Bank of England Inflation Report Still Very Dovish

February 11, 2009

The Bank of England quarterly Inflation Report from last November signaled a further sharp drop in its interest rates by projecting CPI inflation of 0.8% in the medium term (4Q10) even if the repo rate stayed at the then lower level of 3.0%.  The repo rate is now just 1.0% after cuts of 100 bps in December and 50 bps last month and earlier this month.  One might suppose those further rate reductions would have lifted projected medium-term inflation in the new forecasts released today, but that’s not the case.  There is an upward hiccup late this year in response to some special factors, but the CPI settles back in 2010 and is only at 1.0% — a full percentage point below target, as 2011 gives way to 2012.  In the latest quarterly report, moreover, risks associated with the central CPI projection path are “judged to be slightly to the downside.”  The cause of this deflationary threat is a huge margin of spare capacity. 

Growth in the first quarter of 2009 will be similar to the 5.9% annualized GDP plunge last quarter. The projected business cycle retains a “V” shape, which I find implausible.  The nadir occurs around mid-2009, and the “V” has much greater amplitude, both down and up, than the forecast in November’s Report, rebounding from minus 4% to plus 3% by 2011.  Bank of England officials are counting on stimulus from fiscal policy, monetary policy, sterling depreciation, lower commodity prices, and actions by all governments to buoy bank liquidity and solvency.  At the same time, the authorities recognize the possibility of a less advantageous scenario and conclude that the risks around the central projection for growth “to be weighted heavily to the downside.”  Accordingly, the Report warns that “a further easing in monetary is likely to be needed.”  In subsequent remarks, Governor King clarified that since the scope for cutting nominal interest rates is diminishing, the implementation of easier credit policy would be shifting to unconventional and unconventional unconventional steps involving the purchases of a wide range of assets with intent to reinvigorate money growth, which is now too slow.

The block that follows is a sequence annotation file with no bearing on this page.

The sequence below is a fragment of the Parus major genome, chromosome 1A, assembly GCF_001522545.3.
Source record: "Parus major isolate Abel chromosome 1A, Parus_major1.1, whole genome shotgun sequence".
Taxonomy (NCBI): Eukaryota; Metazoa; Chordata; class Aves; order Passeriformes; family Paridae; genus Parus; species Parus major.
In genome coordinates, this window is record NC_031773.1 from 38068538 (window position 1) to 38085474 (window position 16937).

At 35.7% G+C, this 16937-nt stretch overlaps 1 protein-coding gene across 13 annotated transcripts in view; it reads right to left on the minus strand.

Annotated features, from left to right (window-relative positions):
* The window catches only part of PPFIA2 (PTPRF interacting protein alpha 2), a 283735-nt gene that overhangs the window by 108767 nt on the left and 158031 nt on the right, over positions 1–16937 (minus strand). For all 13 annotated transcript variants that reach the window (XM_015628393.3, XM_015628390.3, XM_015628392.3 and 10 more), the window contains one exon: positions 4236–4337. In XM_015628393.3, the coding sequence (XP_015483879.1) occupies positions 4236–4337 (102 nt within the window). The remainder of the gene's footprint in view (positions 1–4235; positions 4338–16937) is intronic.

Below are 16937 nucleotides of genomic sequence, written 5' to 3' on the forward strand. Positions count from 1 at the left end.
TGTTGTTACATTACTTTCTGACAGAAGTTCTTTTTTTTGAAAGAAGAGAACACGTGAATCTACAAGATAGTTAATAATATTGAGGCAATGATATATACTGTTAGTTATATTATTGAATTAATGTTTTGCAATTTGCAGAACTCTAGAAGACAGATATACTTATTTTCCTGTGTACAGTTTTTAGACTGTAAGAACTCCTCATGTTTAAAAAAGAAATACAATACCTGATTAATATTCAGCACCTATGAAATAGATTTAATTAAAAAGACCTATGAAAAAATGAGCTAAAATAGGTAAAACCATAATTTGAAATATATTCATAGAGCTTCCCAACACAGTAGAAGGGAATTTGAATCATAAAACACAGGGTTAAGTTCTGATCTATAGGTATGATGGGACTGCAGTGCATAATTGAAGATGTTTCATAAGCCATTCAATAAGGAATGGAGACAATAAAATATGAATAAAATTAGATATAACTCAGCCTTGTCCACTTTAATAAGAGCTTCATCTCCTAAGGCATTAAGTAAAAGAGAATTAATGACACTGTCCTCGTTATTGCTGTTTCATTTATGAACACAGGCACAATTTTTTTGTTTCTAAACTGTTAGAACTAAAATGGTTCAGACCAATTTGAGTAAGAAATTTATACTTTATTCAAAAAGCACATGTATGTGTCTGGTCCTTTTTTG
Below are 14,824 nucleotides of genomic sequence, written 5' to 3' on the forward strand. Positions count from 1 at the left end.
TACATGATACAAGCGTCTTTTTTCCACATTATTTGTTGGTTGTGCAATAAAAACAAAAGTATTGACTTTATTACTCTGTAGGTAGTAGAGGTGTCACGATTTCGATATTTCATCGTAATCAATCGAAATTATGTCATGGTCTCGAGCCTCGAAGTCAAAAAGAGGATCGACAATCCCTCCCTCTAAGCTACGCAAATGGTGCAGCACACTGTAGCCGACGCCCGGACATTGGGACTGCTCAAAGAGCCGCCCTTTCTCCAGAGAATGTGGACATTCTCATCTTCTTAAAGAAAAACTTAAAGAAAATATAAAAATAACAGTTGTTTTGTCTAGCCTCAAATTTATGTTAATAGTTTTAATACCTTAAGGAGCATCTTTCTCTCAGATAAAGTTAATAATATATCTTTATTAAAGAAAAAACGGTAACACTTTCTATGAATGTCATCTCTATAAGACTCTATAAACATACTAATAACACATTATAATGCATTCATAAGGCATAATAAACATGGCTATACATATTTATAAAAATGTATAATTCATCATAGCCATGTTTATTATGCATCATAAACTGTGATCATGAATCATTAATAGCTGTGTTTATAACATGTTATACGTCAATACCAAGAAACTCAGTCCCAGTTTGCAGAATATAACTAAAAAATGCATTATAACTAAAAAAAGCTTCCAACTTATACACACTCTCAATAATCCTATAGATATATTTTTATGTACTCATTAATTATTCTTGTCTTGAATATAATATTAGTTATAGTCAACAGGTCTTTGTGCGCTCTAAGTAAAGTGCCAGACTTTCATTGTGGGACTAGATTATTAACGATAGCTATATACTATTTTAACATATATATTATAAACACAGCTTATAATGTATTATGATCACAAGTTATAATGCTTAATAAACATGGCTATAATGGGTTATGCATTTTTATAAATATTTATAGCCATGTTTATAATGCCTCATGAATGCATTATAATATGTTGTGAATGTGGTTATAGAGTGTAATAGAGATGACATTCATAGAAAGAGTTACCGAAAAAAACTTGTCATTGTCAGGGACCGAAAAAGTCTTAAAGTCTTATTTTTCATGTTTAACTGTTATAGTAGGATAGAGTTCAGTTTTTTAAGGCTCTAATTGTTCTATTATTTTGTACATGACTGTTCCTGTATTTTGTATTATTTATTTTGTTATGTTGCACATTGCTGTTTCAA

Copyright 2009 Larry Greenberg.  All rights reserved.  No secondary distribution without express permission.



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